10 December 2004
I have received Christmas cards with thrushes, swans, pheasants, blue tits and even waxwings on them, but the bird that figures most is of course the robin. Why is that? Why is the robin such a British favourite, especially at Christmas? Well, first, we warm to his plump and jolly shape – nothing too tense or temperamental there, surely? Then there’s the fact that he’s still singing sweetly through the dark, dank days of winter when most other birds are silent. They are also such trusting, friendly birds, aren’t they, perching on our spades and feeding round our feet when we’re gardening. Finally, there’s that bright red breast, a cheerful splash of colour in the black-and-white world of December. No wonder we’re so fond of robins.
Unfortunately, none of this is true, or at least it’s only half true. Robins are in fact very moody, indeed extremely aggressive towards their own kind – whom they are ready to fight to the death if they trespass. They are so keyed up that they will attack virtually anything wearing red, even just a piece of red cloth if you hang one up. Nor is ‘he’ the only one singing just now – robins are unusual in that both sexes take up territories in winter and sing to scare off rivals not to serenade them. And this friendliness towards our own species is the merest cupboard love, I’m afraid. On the Continent, where robins are hunted and (can you bear it?) eaten, they are not surprisingly shy and wary birds of the deep forest. It’s only in Britain that they have learned to charm the gardener, with clear ulterior motives. As for the red breast, that’s real enough and red is certainly the colour of Christmas (think holly, Santa Claus, roaring fires and Christmas lights), but in folklore at least the robin’s breast is stained red for darker and more sinister reasons to do with blood, sacrifice and death.
Sorry about all this. I like robins too. But the real reason robins so dominate Christmas cards may be more mundane than sentimental. The first postmen in the nineteenth century were known as ‘robins’ because they wore a uniform of bright vermilion waistcoats and that’s why robins got to be pictured on so many cards, often even with a letter in the beak to show they are delivering the mail. Happy Christmas!
14 November 2004
Immigrants are in the news and I saw a very exotic one on the river here one the other day – a mandarin duck. They are so called because of their supposed resemblance to an imperial Chinese ‘mandarin’ in full costume, and they are certainly unmistakable. The drake has a broad white band over the eye, and below it a sort of combed orange mane (the mandarin’s whiskers); and on its back there are two sets of upraised feathers that look for all the world like little orange sails. All topped off with a bright red bill and a long tail. The mandarin duck really does come from China and East Asia, in fact. It was imported into captive collections in Britain in the 18th and 19th centuries as a decorative oriental curiosity, but inevitably some of the birds escaped and there is now a thriving wild population, mostly in the home counties. Where the Thurlow bird came from I don’t know, but I have seen wild ones in the Fens and the Brecks.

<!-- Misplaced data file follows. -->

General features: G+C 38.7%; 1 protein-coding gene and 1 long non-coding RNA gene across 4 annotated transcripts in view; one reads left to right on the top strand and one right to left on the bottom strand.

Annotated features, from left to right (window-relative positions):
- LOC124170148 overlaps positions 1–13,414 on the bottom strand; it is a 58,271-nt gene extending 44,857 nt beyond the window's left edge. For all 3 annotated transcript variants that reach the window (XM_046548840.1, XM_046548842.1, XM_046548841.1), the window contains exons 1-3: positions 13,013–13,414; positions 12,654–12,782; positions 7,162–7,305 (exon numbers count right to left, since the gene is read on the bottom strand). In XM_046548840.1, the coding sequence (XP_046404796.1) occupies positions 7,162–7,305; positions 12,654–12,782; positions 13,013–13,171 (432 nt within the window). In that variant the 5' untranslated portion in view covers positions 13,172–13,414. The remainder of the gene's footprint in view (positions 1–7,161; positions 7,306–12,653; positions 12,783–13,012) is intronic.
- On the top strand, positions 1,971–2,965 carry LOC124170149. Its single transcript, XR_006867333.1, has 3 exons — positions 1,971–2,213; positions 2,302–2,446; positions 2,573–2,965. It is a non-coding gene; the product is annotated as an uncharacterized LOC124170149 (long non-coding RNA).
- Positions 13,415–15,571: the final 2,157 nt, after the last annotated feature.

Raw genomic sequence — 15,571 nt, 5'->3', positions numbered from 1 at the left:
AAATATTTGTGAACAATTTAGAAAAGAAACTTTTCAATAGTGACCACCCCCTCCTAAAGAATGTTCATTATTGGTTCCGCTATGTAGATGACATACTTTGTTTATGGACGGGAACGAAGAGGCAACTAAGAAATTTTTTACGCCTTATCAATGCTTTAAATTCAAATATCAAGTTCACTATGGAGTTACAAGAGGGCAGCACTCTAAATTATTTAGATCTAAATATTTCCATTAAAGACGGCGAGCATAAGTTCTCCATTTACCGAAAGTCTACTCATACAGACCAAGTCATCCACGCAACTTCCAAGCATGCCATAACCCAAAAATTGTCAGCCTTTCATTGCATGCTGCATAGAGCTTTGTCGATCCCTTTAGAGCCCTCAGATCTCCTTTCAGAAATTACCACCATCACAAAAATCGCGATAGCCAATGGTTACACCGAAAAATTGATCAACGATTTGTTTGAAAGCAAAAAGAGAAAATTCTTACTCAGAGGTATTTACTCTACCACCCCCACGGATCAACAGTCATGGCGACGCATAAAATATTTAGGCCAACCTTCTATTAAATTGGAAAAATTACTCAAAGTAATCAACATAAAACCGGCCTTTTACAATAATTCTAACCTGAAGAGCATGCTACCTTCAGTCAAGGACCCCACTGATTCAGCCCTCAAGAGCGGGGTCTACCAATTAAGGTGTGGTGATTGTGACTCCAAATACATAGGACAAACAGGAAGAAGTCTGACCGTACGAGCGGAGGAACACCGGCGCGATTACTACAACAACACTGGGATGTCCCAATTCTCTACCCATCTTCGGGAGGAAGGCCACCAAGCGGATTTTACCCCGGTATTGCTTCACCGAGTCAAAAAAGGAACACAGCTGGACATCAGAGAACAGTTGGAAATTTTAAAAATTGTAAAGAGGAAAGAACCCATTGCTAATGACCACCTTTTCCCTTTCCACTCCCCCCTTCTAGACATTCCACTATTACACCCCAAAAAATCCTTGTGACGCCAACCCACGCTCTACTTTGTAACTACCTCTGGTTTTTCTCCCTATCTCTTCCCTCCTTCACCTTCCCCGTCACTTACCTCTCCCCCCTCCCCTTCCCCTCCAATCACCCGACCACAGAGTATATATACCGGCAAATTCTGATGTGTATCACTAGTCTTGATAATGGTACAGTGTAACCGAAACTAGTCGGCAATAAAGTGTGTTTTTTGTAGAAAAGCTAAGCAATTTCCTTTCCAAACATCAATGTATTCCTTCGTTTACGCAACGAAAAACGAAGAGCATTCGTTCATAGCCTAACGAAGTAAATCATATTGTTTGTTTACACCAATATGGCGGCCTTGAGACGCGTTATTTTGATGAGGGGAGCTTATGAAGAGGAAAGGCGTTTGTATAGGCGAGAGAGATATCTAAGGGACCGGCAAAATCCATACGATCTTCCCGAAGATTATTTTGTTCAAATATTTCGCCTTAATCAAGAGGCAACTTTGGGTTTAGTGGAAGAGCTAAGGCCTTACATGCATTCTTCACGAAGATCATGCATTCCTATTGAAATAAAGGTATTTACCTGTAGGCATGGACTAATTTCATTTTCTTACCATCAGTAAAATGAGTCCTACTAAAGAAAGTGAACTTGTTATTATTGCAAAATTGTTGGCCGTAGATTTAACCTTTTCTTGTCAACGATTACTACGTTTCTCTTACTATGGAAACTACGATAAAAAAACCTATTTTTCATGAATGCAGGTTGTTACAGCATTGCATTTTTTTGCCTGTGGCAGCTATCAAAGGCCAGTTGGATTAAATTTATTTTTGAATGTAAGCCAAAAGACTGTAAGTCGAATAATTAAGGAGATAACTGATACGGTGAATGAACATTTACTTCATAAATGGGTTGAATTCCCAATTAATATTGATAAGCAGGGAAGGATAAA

Many British birds are, of course, immigrants who found their way here or have been deliberately introduced into these islands, not always with predictable results. The pheasant was brought in by the Normans (or possibly even earlier): it’s really an Indian jungle fowl and it still doesn’t look very natural in our landscape to me, even though the landscape has in some ways been shaped to suit it. The canada goose was introduced into private estates in the reign of Charles II (1660-85), was freely breeding by the 18th century, but is now thought something of a pest. The red-legged (or ‘French’) partridge became widespread in the late 19th century and has now largely displaced the grey partridge from farmlands. Little owls from the Mediterranean were also set free in the late 19th century and in this case have surely become one of our most charming and well-integrated residents. In the mid-20th century, North American ruddy duck and tropical ring-necked parakeets have established thriving colonies in southern England. More recently still, there have been spectacular re-introductions of charismatic species that used to breed in Britain but were hunted out of existence a century or more ago, such as the red kite, the white-tailed sea eagle and the osprey; and in just the last couple of years there have been attempts to re-introduce the corncrake to the Fens and the great bustard to the Salisbury Plain. There’s even now talk of such exciting possibilities as bringing back the raven and crane to East Anglia along with the beaver, sturgeon and turbot, all of which were once ‘native’ here. So, it’s not always easy to say what’s natural and what isn’t when we see a stranger. The mandarin would certainly never have made it here under its own steam (or those ‘sails’), but it certainly brightened up a dull November day.